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These two enormous cubes of blood make an important point about refugees

This art installation in 2019 will feature the blood of refugees and non-refugees side by side. You can donate your own blood to the project now.

These two enormous cubes of blood make an important point about refugees
[Image: Norman Foster Foundation]

In late 2019, the steps of the New York Public Library will be filled with a huge sculpture: two cubes weighing a metric ton each, both filled with frozen blood. One cube will hold blood donated by at least 2,500 resettled refugees; the other will hold blood from 2,500 non-refugees. The unlabeled cubes will look, of course, exactly the same.

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[Image: Marc Quinn Studio]
“The concept of the sculpture came from the very simple idea that my blood and your blood is the same, and that my blood and refugee blood is the same–that under the skin we’re all the same,” says U.K. artist Marc Quinn, who will donate the proceeds from the $30 million sculpture, called Odyssey, to organizations that support refugees. Half will go to the International Rescue Committee.

[Image: Marc Quinn Studio and the Norman Foster Foundation]
In the past, Quinn used his own blood to build a series of self-portraits. “The evolution of using blood in Odyssey is that this is not a portrait of one person, but of at least 5,000 people,” he says. “Half of them refugees who settled into Western countries, and half of them ‘non-refugees,’ if that can mean anything in a country like the United States, which is predominately built on immigration.”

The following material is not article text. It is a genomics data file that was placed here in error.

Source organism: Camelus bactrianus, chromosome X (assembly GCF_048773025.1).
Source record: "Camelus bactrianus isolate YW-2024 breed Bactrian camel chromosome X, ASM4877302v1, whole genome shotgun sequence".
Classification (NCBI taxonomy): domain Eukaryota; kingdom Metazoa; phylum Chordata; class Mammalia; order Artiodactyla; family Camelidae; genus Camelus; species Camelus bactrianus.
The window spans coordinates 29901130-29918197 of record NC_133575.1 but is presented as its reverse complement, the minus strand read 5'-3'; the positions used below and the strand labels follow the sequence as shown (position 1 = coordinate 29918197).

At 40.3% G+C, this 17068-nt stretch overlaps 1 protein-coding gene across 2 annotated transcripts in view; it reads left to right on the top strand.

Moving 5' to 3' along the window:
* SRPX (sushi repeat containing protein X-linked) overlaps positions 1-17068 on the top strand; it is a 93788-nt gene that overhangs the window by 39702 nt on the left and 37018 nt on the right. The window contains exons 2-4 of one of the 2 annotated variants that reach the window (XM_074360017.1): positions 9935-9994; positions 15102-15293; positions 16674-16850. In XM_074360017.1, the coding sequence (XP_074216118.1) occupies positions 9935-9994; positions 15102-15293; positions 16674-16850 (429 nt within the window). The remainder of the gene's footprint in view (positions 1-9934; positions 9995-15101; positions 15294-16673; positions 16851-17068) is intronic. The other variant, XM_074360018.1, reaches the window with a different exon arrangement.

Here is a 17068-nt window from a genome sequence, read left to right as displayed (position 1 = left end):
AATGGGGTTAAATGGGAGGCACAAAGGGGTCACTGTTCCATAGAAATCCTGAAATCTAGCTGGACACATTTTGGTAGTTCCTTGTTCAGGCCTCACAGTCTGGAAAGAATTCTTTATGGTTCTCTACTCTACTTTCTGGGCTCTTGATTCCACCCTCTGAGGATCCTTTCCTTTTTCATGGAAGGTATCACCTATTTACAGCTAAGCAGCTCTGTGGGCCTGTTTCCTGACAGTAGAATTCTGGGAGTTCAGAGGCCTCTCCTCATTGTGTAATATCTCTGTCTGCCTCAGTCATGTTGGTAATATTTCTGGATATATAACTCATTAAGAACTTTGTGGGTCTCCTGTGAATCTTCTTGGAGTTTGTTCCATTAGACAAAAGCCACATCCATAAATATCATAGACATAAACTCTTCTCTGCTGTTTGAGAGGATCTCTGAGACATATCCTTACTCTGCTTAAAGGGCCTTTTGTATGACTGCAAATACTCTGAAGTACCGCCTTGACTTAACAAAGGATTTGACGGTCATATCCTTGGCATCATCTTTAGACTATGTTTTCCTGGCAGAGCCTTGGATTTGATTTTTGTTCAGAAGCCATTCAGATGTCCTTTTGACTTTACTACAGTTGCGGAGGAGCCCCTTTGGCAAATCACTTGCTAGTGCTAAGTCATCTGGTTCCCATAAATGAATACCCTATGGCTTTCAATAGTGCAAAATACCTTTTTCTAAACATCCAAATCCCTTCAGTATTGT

On the project’s website, anyone can donate blood to the project. “It is a massive logistical project to get the blood: We are taking it in a number of countries, and the entire thing is being run like a clinical trial with medical professionals and ethics committees and lawyers,” Quinn says. But volunteers, he says, are eager to donate.

The sculpture will tour the world after New York City (custom refrigeration units, in a pavilion designed by the architect Norman Foster, keep the blood frozen in any climate). Videos with messages from the volunteers who gave blood will play next to the art.

“I can’t say how people will react to the work–it’s the one element I can’t control,” says Quinn. “But I hope that by emphasizing our common humanity, it will make people think differently. I also think that looking at the subject in a different visceral way can open up emotional doors in someone that the news cannot.”

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About the author

Adele Peters is a staff writer at Fast Company who focuses on solutions to some of the world's largest problems, from climate change to homelessness. Previously, she worked with GOOD, BioLite, and the Sustainable Products and Solutions program at UC Berkeley.

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